“If you’re concerned that readers of The Washington Post don’t get a sense that most of the world thinks climate change is real, I think that’s a misplaced concern,” he said. “And I can tell you: I don’t share George’s view. If you read our editorial pages you would know that we believe that the evidence of climate change is sufficiently alarming to justify major changes in public policy. But, you know what? I think it’s kind of healthy, given how, in so many areas—not just climatology, but medicine, and everything else—there is a tendency on the part of the lay public at times to ascribe certainty to things which are uncertain. I believe, and this me personally speaking, that there is a lot more we don’t know about climatology and there’s a lot more we have to learn in terms of our ability to predict climatological phenomena and how what’s happening in the oceans is going to interact with what’s happening in the atmosphere. And do I think it’s somehow dangerous to have one of our many columnists casting doubt on this consensus? No, I think it’s healthy. And let the other ones come in and slam him, if they think it’s irresponsible. That’s what an opinion page is for.”

Many would disagree with Hiatt, however. The Oregonian, for instance, declined to run Will’s column, which is widely syndicated. And, according to Talking Points Memo, which got a leaked copy, part of Will’s Friday column is expected to address an article by Andrew Revkin in The New York Times, which argued that Will had misrepresented scientific evidence in his first piece. Ironically, however, Revkin’s article, published Wednesday, has drawn a considerable amount of criticism from Will’s critics, too.

The piece’s central tenet was that there is an ever-present temptation to make exaggerated arguments, which either overplay or underplay the likely impacts of global warming, in an effort to influence public opinion. As case in point, Revkin cited both Will’s column and an overstatement about impacts made by Al Gore at the recent meeting American Association for the Advancement of Science.

During a presentation, Gore showed a slide that illustrated a sharp spike in weather-related disasters around the world and warned the audience that global warming was responsible. Gore removed the slide from his presentation after the Belgian research group had that assembled the disaster data said he had misrepresented their research, and that global warming’s relative contribution to the extreme events remains uncertain.

A few of the bloggers—most notably Joe Romm and Brad Johnson—who had been criticizing Will, along with a number of Revkin’s readers, immediately criticized the article for “lumping” Gore with Will, which they described as a “false equivalency.” And they have a point. Revkin’s Gore-vs-Will frame was certainly not the best choice for conveying his argument about the dangers of hyperbole. Though both men have committed the same mistake—misrepresenting scientific research—there is no question that Gore has demonstrated a far superior understanding of climate science than Will, and treated it much more accurately over many years of public discourse. In a response to readers’ complaints posted at his Dot Earth blog, Revkin wrote that:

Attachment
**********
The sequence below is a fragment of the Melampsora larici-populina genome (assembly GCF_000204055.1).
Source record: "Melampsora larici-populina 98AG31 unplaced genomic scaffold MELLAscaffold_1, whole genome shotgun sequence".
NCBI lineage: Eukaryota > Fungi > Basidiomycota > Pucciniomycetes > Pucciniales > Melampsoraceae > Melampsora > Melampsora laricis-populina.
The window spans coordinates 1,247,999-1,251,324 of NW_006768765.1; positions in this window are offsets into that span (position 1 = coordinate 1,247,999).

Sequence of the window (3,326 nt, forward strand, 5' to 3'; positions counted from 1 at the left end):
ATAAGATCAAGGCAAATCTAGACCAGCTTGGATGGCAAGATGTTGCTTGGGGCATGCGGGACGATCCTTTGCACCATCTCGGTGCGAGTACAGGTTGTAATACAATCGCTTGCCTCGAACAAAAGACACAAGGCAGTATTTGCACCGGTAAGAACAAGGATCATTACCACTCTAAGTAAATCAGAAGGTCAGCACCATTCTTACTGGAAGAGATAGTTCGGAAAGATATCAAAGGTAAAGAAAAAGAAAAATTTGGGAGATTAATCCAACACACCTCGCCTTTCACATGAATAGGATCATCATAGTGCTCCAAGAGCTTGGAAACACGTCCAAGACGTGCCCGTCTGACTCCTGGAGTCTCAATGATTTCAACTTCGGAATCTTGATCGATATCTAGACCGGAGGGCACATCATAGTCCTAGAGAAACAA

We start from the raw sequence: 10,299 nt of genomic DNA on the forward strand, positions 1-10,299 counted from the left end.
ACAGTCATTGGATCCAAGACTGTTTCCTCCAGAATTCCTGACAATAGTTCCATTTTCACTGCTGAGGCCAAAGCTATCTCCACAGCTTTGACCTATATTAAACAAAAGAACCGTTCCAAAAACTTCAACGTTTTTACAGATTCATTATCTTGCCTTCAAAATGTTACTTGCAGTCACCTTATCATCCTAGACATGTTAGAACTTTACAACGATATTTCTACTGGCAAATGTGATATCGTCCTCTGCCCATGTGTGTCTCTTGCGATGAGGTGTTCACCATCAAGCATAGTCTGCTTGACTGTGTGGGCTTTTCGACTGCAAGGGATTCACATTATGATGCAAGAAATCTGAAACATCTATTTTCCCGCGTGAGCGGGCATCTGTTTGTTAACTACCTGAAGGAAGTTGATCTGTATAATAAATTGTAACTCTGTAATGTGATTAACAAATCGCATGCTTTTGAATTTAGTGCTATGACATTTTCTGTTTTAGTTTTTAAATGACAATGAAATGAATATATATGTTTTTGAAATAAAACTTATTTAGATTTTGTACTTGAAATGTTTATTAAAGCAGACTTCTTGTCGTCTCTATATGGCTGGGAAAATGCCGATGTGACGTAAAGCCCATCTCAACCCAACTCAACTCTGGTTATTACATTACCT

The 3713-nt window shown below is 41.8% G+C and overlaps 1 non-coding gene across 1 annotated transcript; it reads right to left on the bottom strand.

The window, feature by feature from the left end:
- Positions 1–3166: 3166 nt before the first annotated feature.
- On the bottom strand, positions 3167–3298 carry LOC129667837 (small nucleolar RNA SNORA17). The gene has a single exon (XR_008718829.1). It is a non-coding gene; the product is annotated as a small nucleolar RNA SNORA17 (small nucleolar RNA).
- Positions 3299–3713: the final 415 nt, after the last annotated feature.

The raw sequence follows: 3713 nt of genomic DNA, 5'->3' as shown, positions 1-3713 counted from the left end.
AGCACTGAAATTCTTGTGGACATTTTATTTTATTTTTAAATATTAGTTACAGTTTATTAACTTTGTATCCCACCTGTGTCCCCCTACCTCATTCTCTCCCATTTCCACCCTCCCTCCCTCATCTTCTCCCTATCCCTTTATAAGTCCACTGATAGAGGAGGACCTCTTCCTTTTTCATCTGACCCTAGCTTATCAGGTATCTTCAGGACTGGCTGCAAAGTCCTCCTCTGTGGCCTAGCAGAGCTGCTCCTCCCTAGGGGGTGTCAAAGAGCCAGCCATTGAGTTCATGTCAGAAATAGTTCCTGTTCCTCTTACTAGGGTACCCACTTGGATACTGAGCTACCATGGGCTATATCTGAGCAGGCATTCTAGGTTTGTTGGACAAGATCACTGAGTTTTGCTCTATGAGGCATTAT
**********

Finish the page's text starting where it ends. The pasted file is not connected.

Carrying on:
In a longer story, I might have included some of the biographical background showing just how different these two men are on the issue … But the differences in the mens’ backgrounds, expertise and reputations were not at the heart of this piece. It was about the realities of climate science and long-term risk assessments and how they are a bad fit for the policy arena, no matter what your worldview or level of knowledge

Fair enough, but background, expertise, and reputation were certainly close enough to the heart of the piece to merit consideration. And even with such context, the choice of frame still seems questionable. Revkin’s main point, that we must not overplay or underplay the impacts climate change is incredibly important, but using Gore and Will to illustrate that point seems to be a case of needlessly politicizing climate issues in order to get space in the newspaper, which Revkin has deplored many times. Again, a backgrounder might have helped, but the result—a lot of heat and no light, as they say—might have been the same regardless.

Along that line, Revkin quoted American University communications professor Matthew Nisbet, who argues that the wave of criticism of Will “only serves to draw attention to his claims while reinforcing a larger false narrative that liberals and the mainstream press are seeking to censor rival scientific evidence and views.”

Curtis Brainard is the editor of The Observatory, CJR's online critique of science and environment reporting. Follow him on Twitter @cbrainard.